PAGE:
Strzok Farce Shows Obstacles to Opening TWA 800 Case
On July 17, 1996, 22 years ago today, a missile or missiles blew TWA Flight 800 out of the sky off the south coast of Long Island. The plane out of JFK was on its way to Paris. All 230 souls on board, 53 of them TWA employees, died in the crash.
This is not conjecture. This is fact. As I told the audience of TWA veterans with whom I spoke during my 2016 Book-TV presentation at the TWA Museum in Kansas City, "If I were coming here to spread some conspiracy theory, I would be dishonoring their memory [the 53] and insulting you."
The audience members, several of whom worked on the investigation, had no doubt I was telling them the truth, at least as well as we know it. I would invite those who do have doubts to watch the Book-TV presentation.
A question I was asked that evening, a question I have been asked more frequently since President Trump's election, is whether either the president or Congress will reopen the investigation. After watching the Peter Strzok hearing last Thursday, I am more inclined than ever to answer that question in the negative. Although I remain hopeful the truth about TWA 800 will one day surface, the hearing reminded me of the many obstacles the truth faces.
The most formidable obstacle is the media, particularly the New York Times. The saying goes that a scandal becomes a scandal only when the Times calls it a "scandal" on the front page. Given this definition, Barack Obama and his media acolytes can pass a lie-detector test when they speak of Obama's "scandal-free" presidency.
From the moment Strzok entered the committee hearing room, one could sense his confidence that the Times and other media, as well as the Democrats on the committee, would represent his interests. He was right.
From the Times' perspective, if there was a scandal, it was the cruel "grilling of the FBI agent." One Times headline – under the wishful rubric "Trump's Russian Connection" – read simply, "Shouting and Personal Attacks at Strzok Hearing." This is the same Peter Strzok whom Trump accurately called "a disgrace to our country."
In the case of Peter Strzok, the Times was primarily defending the Democratic Party and the larger progressive agenda. Only indirectly was the Times protecting its own reputation. In the case of TWA 800, the Times has much more at stake.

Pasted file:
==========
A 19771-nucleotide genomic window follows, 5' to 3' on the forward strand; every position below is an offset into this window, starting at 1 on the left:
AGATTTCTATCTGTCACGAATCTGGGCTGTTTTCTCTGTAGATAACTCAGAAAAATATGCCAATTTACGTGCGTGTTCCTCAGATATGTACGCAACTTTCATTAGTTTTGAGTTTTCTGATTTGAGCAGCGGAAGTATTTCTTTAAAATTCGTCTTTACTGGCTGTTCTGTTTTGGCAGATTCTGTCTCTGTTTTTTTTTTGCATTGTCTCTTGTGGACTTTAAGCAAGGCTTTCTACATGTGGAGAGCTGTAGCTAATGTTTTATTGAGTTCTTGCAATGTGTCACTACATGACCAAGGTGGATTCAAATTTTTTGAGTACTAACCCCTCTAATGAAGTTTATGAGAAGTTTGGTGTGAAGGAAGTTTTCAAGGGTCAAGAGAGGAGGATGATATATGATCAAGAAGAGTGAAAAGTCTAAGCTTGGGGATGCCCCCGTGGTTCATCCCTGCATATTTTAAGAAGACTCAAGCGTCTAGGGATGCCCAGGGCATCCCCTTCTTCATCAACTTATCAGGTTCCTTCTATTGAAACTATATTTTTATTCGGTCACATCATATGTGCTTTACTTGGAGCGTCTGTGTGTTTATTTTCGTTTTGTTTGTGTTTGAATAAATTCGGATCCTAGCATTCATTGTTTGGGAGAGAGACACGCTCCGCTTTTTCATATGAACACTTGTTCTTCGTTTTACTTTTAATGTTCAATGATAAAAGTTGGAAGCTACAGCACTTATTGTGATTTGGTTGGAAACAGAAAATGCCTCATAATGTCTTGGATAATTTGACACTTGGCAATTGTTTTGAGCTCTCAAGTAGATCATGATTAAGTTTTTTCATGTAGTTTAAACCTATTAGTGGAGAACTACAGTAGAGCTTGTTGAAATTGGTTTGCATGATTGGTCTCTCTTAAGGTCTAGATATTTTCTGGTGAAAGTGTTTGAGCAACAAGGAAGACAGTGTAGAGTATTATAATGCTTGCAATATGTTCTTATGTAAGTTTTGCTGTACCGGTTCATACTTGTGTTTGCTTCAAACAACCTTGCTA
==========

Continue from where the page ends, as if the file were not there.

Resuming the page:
TWA 800 crashed in the Times' backyard. Given the paper's power and proximity, the FBI talked almost exclusively to Times reporters. In the first two months of the investigation, the Times reported the facts as the FBI provided them. In that those facts did nothing to harm the re-election chances of Bill Clinton in November, the Times saw no reason to challenge them.
The Times' myopia became obvious one month into the investigation, when reporter Andrew Revkin introduced readers to Witness 136, Michael Russell. Russell told the FBI he was working on a survey vessel a mile offshore when "a white flash in the sky caught his eye." Of the of the 258 FBI witnesses to a likely missile strike, Russell was the only one the Times ever interviewed.
The FBI judged Russell's story credible because it fit with the bureau's already skewed plot line. This was not Russell's fault. His observations were honest and accurate. He caught the "white flash" out of the corner of his eye.
Russell's account, Revkin reported, "bolstered the idea that a bomb, and not an exploding fuel tank, triggered the disintegration of the airplane." More to the point, his account "substantially weakened support for the idea that a missile downed the plane." That was the article's money quote and the reason readers were allowed to hear from Michael Russell.
A week later, the Times ran a front-page, above-the-fold article with the screaming headline "Prime Evidence Found That Device Exploded in Cabin of Flight 800." According to the Times, only the FBI's uncertainty about whether the device was a bomb or a missile kept the bureau from declaring TWA 800's destruction a crime.
By mid-September 1996, feeling confident they had the Times eating out of their hands, Clinton officials in Washington shifted from a bomb explanation to mechanical failure, and the Times shifted right along with them, with shockingly few questions asked.
The explosive residue throughout the aircraft – the "prime evidence" of a month ago – disappeared without a credible explanation. Michael Russell's assertion that he did not see a fuel tank explosion was simply forgotten.
By November 1996, with Clinton successfully re-elected, the Times was blaming the "throbbing, fevered brain" of the internet for the willingness of interested citizens, now dismissed as "conspiracy theorists," to challenge the wisdom of the Times.
"Electrified by the Internet," the Times wrote mockingly on November 24, 1996, "suspicions about the crash of T.W.A. Flight 800 were almost instantly transmuted into convictions that it was the result of friendly fire." It would be another year before the FBI and CIA challenged that conviction, however falsely, but for the Times, the die was already cast.
As the Strzok hearing made clear, the Democrats in Congress have no interest in the truth. Should the TWA 800 case ever make it to a congressional committee, the Democrats will feverishly obstruct any progress.
For the Times, the battle will be existential, life and death. Its execs are the proud owners of the single greatest scandal in American media history. To admit ownership is to close their doors.